Alone young woman in depression, drinking alcohol (burbon)Alcohol use among adolescents continues to be a concerning problem. While 71% of teens have tried alcohol by the time they’re in high school, even more scary is that 8% have driven while intoxicated. Parents can play an important role in preventing underage alcohol use. We’ve covered alcohol use previous posts, but wanted to highlight an opportunity for parents to learn more about alcohol prevention from experts that will happen on April 25, 2013:

In partnership with the Prevention WINS coalition, the Seattle Children’s Division of Adolescent Medicine invites parents to a special movie night that is free and open to the public.

Underage Drinking: A Parent’s Role in Prevention
Thursday, April 25, 2013
6-8:00 p.m.
Seattle Children’s Hospital, Wright Auditorium

Hosted by Roberta Romero, Reporter for KING5-TV:

  • Hear from a former Seattle high school student about the personal consequences of underage drinking.
  • Follow Officer Kipp Strong, Seattle Police Department, as he discusses his experiences with underage drinking in Seattle parks.
  • Learn from Dr. Leslie R. Walker, Chief of Adolescent Medicine, Seattle Children’s Hospital about what parents can do to prevent underage drinking

After the 15-minute video, join in a discussion with the story, underage drinking, and the role of parents and community members in preventing underage drinking.  Members of Nathan Hale High School’s Raiders Against Destructive Decisions (RADD) will present their findings of a recent assessment of the retailing practices among local convenience stores that sell alcohol and tobacco.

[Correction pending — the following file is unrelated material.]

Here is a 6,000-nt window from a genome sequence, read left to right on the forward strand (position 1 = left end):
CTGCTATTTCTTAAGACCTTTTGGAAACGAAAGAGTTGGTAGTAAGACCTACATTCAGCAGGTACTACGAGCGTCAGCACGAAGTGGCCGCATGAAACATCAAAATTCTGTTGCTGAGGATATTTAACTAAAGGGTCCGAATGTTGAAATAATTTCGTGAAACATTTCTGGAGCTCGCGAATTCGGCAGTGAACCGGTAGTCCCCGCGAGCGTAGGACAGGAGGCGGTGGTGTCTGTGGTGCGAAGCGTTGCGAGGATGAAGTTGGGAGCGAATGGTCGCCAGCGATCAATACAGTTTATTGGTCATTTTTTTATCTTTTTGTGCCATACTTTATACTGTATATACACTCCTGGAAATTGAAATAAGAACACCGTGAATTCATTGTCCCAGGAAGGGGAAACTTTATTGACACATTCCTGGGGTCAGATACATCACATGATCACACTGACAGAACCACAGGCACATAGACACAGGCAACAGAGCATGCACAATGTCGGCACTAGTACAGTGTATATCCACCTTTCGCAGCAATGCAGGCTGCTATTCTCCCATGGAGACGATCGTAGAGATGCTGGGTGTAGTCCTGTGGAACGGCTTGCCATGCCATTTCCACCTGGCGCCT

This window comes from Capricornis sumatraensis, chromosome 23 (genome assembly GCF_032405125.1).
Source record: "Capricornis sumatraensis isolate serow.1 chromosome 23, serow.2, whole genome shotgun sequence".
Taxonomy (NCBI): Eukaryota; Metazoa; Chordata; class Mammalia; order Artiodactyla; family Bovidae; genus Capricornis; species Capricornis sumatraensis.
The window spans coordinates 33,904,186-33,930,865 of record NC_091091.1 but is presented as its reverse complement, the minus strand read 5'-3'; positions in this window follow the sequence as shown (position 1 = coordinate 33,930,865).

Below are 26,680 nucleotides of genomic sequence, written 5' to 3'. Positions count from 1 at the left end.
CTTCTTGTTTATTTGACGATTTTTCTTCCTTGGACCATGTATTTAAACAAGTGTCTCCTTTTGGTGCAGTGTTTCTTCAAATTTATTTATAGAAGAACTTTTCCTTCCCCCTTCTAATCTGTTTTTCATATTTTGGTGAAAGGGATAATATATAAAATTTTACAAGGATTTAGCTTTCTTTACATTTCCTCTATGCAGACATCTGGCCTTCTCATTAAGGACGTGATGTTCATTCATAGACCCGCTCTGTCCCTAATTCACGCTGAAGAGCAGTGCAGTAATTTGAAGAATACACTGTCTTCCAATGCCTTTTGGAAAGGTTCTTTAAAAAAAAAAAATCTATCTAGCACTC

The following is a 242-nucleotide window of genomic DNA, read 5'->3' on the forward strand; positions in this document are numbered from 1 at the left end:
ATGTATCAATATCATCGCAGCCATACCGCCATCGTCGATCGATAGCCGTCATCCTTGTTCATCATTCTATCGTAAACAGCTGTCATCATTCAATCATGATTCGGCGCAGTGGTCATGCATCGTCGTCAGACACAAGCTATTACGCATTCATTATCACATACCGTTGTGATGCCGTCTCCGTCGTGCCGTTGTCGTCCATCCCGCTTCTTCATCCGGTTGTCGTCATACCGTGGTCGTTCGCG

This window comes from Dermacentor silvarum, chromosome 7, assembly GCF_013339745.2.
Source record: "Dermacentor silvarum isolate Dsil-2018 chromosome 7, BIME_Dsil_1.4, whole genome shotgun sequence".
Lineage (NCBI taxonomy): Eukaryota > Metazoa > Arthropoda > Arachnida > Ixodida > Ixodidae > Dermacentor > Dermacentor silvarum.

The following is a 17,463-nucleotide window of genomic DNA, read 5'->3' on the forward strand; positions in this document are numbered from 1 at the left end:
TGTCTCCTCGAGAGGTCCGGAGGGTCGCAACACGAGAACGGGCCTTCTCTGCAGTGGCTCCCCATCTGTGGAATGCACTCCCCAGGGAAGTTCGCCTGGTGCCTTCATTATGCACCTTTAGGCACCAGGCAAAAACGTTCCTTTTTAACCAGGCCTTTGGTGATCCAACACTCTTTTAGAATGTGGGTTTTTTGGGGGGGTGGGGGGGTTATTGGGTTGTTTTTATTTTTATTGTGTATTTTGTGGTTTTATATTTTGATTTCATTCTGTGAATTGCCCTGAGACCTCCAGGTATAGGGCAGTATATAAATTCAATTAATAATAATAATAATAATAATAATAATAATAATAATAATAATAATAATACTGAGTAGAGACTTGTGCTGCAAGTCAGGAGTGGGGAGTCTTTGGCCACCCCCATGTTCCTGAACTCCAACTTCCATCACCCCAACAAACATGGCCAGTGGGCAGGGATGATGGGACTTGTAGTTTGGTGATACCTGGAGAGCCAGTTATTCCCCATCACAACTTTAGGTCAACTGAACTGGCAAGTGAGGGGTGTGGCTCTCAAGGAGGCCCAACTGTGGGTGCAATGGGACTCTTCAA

In the video, Dr. Walker provides parents with tips for preventing underage drinking and drug use among their children.   Since teens who drink in high school usually start by freshman year, parents should start using these tips before high school.

  1. Model healthy behaviors.  Think about what messages you send to your children if you drink.  Most adults can and do drink responsibly so talk to your child about what that means.  Talk about the importance of waiting to use alcohol until they are an adult.
  2. Keep lines of communication open between you and your teen.  Guide your teen through role plays to help them figure out how to get out of uncomfortable social situations where they may be pressured to drink.
  3. Explicitly tell your teen that you expect them not to drink.  Follow through on reasonable consequences if they do.
  4. When they socialize with friends, ask questions about where they are going and who they will be with.
  5. Network with other parents.  Most parents think underage drinking is not acceptable.  The more parents communicate with one another the more they can join forces  toward the mutual goal of preventing underage drinking.

For more information about this special Adolescent Medicine Movie Night, please contact Inga Manskopf, Prevention WINS Coordinator, at (206) 987-7612.